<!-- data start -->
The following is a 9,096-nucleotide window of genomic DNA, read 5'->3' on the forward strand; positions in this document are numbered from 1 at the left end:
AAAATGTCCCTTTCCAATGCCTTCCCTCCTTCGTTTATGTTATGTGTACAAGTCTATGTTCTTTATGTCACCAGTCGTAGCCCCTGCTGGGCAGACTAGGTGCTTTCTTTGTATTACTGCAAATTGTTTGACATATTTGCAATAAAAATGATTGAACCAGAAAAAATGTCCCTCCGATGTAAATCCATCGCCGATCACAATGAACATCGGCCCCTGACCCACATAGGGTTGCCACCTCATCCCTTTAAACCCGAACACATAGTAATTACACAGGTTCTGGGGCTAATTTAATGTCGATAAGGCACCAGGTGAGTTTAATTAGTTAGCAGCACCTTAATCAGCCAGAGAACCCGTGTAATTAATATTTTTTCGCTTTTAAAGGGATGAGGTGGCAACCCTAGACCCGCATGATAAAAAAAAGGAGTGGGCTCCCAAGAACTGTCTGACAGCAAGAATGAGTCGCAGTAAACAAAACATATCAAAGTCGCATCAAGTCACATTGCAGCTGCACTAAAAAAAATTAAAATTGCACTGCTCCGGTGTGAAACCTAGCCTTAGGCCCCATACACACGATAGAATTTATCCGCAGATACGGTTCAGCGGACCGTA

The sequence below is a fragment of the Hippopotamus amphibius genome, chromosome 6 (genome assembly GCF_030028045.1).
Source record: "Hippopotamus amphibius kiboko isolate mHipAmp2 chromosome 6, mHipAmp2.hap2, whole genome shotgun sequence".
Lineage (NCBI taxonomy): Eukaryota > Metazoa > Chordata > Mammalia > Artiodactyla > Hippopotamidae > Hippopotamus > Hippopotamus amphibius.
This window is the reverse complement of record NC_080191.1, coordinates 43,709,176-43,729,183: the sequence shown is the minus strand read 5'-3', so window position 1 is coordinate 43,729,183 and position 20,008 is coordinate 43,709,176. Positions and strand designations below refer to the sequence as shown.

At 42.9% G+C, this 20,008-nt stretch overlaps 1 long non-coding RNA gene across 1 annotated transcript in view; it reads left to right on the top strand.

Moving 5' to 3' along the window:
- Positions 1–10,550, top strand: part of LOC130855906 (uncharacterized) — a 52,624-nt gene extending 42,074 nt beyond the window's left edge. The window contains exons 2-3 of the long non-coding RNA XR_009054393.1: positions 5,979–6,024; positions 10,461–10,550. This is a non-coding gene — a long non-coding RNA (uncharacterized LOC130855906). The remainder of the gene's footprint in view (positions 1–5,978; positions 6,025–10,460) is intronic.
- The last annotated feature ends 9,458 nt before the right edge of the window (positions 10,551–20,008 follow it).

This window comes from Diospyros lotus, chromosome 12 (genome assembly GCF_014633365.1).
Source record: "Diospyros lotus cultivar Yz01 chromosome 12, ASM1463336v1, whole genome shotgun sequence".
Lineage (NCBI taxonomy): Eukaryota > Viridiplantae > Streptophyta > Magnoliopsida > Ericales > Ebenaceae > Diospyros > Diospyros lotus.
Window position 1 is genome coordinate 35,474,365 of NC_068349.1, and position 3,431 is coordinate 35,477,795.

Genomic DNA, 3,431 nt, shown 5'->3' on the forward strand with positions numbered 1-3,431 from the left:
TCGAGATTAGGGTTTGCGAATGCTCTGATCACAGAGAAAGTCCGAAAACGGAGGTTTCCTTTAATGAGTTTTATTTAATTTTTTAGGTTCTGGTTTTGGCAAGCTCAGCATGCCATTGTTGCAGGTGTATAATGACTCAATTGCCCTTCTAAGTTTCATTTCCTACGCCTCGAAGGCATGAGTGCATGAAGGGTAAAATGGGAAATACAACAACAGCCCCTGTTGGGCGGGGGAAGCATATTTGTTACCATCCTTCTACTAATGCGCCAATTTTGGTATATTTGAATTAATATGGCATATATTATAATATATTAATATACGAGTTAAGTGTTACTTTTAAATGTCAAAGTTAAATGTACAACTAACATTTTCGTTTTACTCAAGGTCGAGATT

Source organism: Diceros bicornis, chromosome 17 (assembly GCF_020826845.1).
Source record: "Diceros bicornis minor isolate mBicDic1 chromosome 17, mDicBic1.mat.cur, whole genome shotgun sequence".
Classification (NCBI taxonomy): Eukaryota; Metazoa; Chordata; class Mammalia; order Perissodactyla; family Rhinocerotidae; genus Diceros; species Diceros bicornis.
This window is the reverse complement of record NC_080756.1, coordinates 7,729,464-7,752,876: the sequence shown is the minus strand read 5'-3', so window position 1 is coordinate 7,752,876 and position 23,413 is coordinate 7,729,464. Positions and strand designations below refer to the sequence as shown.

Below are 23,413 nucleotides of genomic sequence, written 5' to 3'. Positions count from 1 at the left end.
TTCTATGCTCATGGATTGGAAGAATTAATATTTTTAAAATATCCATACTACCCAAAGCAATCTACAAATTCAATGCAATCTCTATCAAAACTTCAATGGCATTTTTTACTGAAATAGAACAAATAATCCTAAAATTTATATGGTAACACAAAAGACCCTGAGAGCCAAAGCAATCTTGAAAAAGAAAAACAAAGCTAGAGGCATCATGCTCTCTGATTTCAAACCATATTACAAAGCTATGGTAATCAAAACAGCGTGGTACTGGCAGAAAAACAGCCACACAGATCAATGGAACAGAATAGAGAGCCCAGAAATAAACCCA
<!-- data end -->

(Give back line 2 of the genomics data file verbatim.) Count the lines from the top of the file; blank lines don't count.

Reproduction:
AAAATGTCCCTTTCCAATGCCTTCCCTCCTTCGTTTATGTTATGTGTACAAGTCTATGTTCTTTATGTCACCAGTCGTAGCCCCTGCTGGGCAGACTAGGTGCTTTCTTTGTATTACTGCAAATTGTTTGACATATTTGCAATAAAAATGATTGAACCAGAAAAAATGTCCCTCCGATGTAAATCCATCGCCGATCACAATGAACATCGGCCCCTGACCCACATAGGGTTGCCACCTCATCCCTTTAAACCCGAACACATAGTAATTACACAGGTTCTGGGGCTAATTTAATGTCGATAAGGCACCAGGTGAGTTTAATTAGTTAGCAGCACCTTAATCAGCCAGAGAACCCGTGTAATTAATATTTTTTCGCTTTTAAAGGGATGAGGTGGCAACCCTAGACCCGCATGATAAAAAAAAGGAGTGGGCTCCCAAGAACTGTCTGACAGCAAGAATGAGTCGCAGTAAACAAAACATATCAAAGTCGCATCAAGTCACATTGCAGCTGCACTAAAAAAAATTAAAATTGCACTGCTCCGGTGTGAAACCTAGCCTTAGGCCCCATACACACGATAGAATTTATCCGCAGATACGGTTCAGCGGACCGTA